Eating Right to Decrease Pain: Dr. Acanash Ramchandani
Can Being Gluten Free Help?
Dr. Acanash Ramchandani is a Medical Director Pain Care Physician. He is Board Certified in Pain Medicine and Physical Medicine and Rehabilitation.Avinash Ramchandani, MD Painless Nutrition, LLC
Gluten is a natural protein in several different grains, including wheat, barley, rye, triticale, spelt, kamut, farro and durum. Several foods do not inherently contain gluten, but are often contaminated by gluten during the growing process, including oats.
A recent book written by Dr. William Davis, called Wheat Belly, and Dr. David Perlmutter, called Grain Brain, have discussed the ill effects of grain, wheat and gluten protein on the brain and our overall health. Wheat can have a profound effect on the body, not only in increasing glucose levels due to high carbohydrate content, but also causing an immune reaction that can cause inflammation and pain in our bodies (known as celiac disease). Although celiac disease is a condition that people have, and can be proven by lab testing,
many people also have a type of gluten intolerance that cannot be determined by lab testing.
Why is gluten so inherently terrible? Well, it is not the gluten that is terrible, rather it is the wheat. Wheat was, once upon a time, very healthy prior to it being hybridized in the 1950s. Some of the old wheat, in particular einkorn wheat, is “hulled” and tooksome effort to grow and process. Einkorn wheat has increased protein content (although fewer types of gluten), vitamins (including vitamin A, alpha and beta carotenes) and lutein (a natural carotenoid also contained in green leafy vegetables like kale and spinach). The current type of wheat that we eat was hybridized into a non-hulled dwarf variety to make it easy to cultivate and grow. This caused the total amount of chromosomes to increase from 14 to 42. The chromosomes are actually genes. These genes (also known as the DNA of the organism), in turn, are translated into proteins, like gluten and wheat gliadin protein. Therefore, because of the increase in chromosomes, there are many types of gluten that are introduced into the body when we eat this “modernized” form of wheat. Although wheat is not genetically modified, this is a similar concept to genetically modified foods, in which unnatural protein is introduced into our bodies.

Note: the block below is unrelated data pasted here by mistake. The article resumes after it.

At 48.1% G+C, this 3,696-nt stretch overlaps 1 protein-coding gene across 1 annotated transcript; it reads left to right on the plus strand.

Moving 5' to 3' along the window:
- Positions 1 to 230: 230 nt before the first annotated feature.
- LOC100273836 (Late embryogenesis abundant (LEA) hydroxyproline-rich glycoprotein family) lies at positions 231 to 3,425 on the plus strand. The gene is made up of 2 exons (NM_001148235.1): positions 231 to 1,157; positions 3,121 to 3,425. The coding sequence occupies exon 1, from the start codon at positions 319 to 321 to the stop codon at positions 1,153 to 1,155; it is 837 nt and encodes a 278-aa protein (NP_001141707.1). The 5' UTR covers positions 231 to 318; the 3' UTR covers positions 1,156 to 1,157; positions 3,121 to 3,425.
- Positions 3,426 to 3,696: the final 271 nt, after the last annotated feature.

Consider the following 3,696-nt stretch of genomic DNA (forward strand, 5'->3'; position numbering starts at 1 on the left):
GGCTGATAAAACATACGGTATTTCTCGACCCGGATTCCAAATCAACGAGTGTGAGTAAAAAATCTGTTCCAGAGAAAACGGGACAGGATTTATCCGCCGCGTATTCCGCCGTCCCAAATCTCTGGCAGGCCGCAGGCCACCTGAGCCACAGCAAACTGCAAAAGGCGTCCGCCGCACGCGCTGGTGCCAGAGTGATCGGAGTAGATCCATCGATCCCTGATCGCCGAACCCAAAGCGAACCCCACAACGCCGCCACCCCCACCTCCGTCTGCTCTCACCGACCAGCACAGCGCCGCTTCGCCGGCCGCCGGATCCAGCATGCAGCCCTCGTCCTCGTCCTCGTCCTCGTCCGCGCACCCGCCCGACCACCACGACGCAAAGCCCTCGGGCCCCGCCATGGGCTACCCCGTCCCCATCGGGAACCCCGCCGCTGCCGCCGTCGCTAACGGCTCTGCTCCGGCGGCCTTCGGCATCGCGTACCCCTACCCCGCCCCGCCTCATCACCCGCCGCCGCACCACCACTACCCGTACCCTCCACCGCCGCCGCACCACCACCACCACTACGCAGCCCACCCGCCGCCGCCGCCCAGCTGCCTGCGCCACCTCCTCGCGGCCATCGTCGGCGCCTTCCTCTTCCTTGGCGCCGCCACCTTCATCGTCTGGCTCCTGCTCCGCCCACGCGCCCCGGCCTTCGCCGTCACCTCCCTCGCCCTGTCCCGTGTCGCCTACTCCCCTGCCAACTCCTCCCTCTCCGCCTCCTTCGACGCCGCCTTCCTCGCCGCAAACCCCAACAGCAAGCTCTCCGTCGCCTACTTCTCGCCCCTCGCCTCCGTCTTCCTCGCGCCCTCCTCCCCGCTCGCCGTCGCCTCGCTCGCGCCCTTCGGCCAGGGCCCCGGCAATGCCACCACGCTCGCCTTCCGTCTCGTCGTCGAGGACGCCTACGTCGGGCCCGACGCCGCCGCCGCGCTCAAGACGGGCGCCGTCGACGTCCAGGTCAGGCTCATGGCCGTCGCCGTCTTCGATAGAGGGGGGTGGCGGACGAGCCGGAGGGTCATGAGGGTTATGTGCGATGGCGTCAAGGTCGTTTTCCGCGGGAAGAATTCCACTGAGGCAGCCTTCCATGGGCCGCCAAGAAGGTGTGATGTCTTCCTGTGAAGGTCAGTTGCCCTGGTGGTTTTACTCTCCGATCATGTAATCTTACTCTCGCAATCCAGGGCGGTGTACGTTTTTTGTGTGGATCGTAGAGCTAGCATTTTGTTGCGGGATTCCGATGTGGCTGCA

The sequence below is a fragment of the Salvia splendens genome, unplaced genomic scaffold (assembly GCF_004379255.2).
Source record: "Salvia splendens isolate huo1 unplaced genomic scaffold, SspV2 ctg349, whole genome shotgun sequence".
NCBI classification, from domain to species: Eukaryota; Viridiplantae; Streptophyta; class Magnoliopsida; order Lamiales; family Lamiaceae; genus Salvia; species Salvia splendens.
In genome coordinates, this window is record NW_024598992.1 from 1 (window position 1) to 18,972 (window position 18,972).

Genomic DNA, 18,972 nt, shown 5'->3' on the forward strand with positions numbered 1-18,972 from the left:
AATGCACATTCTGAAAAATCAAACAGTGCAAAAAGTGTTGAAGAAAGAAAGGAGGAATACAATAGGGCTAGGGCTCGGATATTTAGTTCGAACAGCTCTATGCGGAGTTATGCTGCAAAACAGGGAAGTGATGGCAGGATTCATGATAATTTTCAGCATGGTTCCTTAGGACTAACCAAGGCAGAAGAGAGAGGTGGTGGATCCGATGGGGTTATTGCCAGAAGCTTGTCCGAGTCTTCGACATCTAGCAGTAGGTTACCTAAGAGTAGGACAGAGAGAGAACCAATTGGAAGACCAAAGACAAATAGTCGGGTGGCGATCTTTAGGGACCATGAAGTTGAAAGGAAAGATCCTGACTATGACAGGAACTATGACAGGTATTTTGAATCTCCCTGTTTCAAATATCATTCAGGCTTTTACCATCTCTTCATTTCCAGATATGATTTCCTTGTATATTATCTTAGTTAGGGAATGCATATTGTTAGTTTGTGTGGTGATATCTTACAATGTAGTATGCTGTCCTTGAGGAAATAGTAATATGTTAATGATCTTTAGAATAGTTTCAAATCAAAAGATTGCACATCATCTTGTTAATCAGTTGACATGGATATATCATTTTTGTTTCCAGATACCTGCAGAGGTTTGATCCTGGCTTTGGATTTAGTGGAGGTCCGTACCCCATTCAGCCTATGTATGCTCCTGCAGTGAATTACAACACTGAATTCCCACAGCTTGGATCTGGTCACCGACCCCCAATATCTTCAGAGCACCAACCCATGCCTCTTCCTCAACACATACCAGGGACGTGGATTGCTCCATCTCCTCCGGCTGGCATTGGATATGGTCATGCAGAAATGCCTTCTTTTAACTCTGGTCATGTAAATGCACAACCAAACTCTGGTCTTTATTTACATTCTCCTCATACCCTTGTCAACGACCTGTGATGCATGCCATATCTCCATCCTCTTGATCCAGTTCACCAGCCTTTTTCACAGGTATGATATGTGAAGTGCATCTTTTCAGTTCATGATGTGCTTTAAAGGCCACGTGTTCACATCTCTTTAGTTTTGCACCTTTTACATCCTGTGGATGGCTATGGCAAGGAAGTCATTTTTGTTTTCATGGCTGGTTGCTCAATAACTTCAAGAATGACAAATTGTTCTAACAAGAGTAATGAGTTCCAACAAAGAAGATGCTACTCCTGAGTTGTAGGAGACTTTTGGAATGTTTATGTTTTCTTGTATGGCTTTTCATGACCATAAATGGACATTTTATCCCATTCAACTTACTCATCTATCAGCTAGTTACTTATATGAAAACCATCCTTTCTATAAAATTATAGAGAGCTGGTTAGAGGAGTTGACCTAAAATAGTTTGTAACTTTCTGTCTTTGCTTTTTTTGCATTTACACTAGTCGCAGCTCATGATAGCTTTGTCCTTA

These unnatural proteins are not recognized by our bodies and can create an immune response in the gastrointestinal tract or within our bodies. Some theories suggest that these unnatural proteins can actually cause an immune response that makes our bodies attack themselves like an auto-immune disease, such as celiac disease. Other theories suggest that gluten breaks down into proteins that can cause psychiatric disease, including schizophrenia.
Studies have shown some improvement in pain with elimination of dietary triggers (in some cases wheat) for conditions like rheumatoid arthritis and fibromyalgia. Although controls and number of subjects limit the studies on this diet, they have been promising. One study on rheumatoid arthritis showed that 33 of 44 patients felt better (some “better” and some “much better”) with elimination of an offending dietary trigger.
In conclusion, although being completely gluten free may not be for everybody, there seems to be a role for wheat in some inflammatory conditions, including rheumatoid arthritis.